The rise and rise of Python

By Hagen - June 2019

While Python might get less overt hype than other programming languages, it is an under the radar, valuable workhorse for many companies, big and small.

It has also in the past few years gained a lot of traction in the scientific community, where Matlab and the like is being increasingly replaced by Python.

When it comes to systems development in Python, one typically has two choices (maybe a few more but bear with me), Flask or Django.

Flask requires you to do a lot of the setup, heavy lifting and leaves you to your own devices.

Django comes with "batteries included". I.e it is extremely opinionated in terms of how the project should be setup, how code should be written, where it should be placed and provides a lot of built in features that can be leveraged with a few lines of code. A little bit of Django code, typically give you a lot of "bang for buck".

As a systems development company that will have numerous people working on the same project, this notion of "my way or the highway" is one we value.

It "forces" developers, often of different experience and competence, to toe the line and do things in a consistent manner; moreover, this "Django way" was conceptualised by people with a lot of development and Python experience, never mind the massive community that watches the Django core code (and contributes to it) like a hawk.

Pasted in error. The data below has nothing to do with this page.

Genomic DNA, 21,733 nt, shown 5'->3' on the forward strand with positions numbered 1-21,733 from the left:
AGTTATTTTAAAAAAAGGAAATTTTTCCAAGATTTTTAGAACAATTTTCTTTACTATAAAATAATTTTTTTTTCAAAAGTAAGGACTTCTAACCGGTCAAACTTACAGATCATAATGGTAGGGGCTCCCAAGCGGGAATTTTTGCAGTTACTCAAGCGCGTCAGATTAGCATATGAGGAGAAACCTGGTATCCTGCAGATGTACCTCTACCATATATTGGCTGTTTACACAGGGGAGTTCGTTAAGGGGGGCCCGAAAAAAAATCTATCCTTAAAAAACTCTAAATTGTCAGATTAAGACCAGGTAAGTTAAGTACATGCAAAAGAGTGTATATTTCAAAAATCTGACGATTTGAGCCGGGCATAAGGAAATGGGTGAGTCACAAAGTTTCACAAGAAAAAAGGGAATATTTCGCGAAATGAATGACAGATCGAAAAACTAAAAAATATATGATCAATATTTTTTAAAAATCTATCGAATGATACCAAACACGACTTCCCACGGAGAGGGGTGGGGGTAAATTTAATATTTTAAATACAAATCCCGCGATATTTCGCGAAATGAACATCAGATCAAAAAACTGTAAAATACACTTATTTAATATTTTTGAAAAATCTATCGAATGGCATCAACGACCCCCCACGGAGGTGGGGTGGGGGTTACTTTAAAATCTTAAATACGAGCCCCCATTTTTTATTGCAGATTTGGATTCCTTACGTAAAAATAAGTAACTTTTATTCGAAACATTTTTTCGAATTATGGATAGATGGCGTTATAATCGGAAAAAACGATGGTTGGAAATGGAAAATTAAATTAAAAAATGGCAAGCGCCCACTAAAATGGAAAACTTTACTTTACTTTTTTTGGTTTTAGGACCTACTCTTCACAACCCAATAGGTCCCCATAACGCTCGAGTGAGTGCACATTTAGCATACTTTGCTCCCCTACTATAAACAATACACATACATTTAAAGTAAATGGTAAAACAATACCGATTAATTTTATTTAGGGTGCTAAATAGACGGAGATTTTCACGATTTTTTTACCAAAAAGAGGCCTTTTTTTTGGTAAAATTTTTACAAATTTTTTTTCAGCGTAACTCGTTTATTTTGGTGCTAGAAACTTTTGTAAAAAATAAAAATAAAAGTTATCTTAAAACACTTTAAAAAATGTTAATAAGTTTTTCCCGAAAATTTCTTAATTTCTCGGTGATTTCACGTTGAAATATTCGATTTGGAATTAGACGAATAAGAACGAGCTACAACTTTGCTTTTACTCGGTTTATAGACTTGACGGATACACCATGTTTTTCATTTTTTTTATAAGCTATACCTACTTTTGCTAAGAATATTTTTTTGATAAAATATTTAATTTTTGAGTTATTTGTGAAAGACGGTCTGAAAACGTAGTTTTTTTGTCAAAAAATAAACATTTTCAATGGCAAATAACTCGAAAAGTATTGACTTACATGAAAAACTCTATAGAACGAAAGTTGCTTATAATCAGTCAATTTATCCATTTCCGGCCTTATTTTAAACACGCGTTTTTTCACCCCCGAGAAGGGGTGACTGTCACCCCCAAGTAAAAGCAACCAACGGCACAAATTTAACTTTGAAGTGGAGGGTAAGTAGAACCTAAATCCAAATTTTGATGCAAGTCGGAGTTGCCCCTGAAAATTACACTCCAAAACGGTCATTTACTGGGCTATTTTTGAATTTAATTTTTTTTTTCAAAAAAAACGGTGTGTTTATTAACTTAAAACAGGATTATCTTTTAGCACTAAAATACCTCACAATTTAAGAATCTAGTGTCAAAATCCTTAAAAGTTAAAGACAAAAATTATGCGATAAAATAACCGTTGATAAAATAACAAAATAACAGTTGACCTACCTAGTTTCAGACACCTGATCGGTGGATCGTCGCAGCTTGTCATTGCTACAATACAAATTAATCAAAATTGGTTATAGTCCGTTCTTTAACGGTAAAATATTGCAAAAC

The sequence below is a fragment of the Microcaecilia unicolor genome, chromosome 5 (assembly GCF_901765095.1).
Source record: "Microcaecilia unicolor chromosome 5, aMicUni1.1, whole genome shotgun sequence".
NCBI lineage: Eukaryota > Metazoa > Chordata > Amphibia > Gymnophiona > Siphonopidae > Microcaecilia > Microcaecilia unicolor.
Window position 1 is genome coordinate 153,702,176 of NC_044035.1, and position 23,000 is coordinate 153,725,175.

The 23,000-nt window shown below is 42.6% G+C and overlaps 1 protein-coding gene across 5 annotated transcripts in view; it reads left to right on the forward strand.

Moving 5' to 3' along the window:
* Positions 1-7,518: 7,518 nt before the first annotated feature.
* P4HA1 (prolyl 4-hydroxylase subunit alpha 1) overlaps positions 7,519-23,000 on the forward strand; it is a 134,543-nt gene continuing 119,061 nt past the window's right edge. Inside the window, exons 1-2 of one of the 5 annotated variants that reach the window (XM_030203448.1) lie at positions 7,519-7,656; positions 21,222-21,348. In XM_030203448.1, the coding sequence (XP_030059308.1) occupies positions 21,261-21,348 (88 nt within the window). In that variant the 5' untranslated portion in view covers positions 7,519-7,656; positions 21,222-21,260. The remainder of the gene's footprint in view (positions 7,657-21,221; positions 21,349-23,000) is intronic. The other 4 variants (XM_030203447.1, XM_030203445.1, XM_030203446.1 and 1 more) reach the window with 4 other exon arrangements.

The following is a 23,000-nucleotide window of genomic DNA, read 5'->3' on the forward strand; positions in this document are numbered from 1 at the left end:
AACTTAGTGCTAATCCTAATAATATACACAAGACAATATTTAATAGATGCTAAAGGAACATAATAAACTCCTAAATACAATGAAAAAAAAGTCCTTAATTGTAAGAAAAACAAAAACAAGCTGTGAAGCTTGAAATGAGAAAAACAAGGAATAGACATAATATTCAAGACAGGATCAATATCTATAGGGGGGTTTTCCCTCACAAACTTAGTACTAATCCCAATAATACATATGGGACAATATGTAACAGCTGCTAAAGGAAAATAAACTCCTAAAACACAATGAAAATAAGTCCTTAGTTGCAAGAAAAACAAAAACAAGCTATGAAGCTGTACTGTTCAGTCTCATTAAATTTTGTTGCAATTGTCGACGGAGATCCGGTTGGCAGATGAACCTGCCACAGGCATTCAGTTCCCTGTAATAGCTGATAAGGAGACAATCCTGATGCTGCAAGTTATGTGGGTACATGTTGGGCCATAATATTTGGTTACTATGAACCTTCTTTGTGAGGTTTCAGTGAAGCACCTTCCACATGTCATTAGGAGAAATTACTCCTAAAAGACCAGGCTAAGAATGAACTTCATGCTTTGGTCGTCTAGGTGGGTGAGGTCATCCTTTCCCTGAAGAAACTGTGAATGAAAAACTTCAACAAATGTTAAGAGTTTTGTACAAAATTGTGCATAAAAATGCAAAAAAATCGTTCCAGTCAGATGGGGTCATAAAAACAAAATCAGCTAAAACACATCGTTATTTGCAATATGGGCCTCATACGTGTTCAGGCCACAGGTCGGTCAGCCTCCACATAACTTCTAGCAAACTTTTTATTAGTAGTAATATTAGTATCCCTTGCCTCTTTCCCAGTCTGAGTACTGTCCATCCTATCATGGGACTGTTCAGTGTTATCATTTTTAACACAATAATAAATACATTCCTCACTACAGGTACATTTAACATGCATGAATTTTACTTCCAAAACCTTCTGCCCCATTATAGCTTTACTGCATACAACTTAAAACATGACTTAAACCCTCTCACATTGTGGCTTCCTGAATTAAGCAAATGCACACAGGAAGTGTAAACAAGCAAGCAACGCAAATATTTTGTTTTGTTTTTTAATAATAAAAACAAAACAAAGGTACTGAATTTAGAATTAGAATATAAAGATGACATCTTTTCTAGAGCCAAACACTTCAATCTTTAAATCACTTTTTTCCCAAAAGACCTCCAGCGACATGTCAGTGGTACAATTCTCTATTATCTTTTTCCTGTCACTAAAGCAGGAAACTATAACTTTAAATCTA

Django also really prefers that you work with a traditional relational database. The way its admin system is setup requires you to build a normalised relational database - something I have advocated in numerous blog posts - and if you do, you get magic.

The better your data model, the better your Django setup will be; and this is right up our systems development alley.

With a few lines of code, you will have a fully functional administration system, letting your admins CRUD (create, read, update, delete) data to their heart's content, leveraging the built in authentication system; all with almost no time / effort from the developers point of view.

Django has also not remained idle and has very much kept up with the trends.

Trend: Using single page JavaScript apps that interface with an API

Enter Django REST Framework. Once the database is setup correctly, you get a huge amount of power (REST endpoints, Django Admin), without having to write much code at all

Trend: We all love sockets

Web Sockets are all the rage. Essentially, by using sockets, you can have data appear on the page without the page refreshing or any background polling taking place. At Lima Bean, we have had a lot of success with Django Channels, Django’s implementation of Web Sockets.

In many ways, if you build an information system in Django, you will have a high probability of a quality system

- as opposed to an un-opinionated framework, where things are much more hit and miss and more dependent on the capabilities of the individuals on the team.

And at the end of the day, time/cost is transient. Quality is what remains.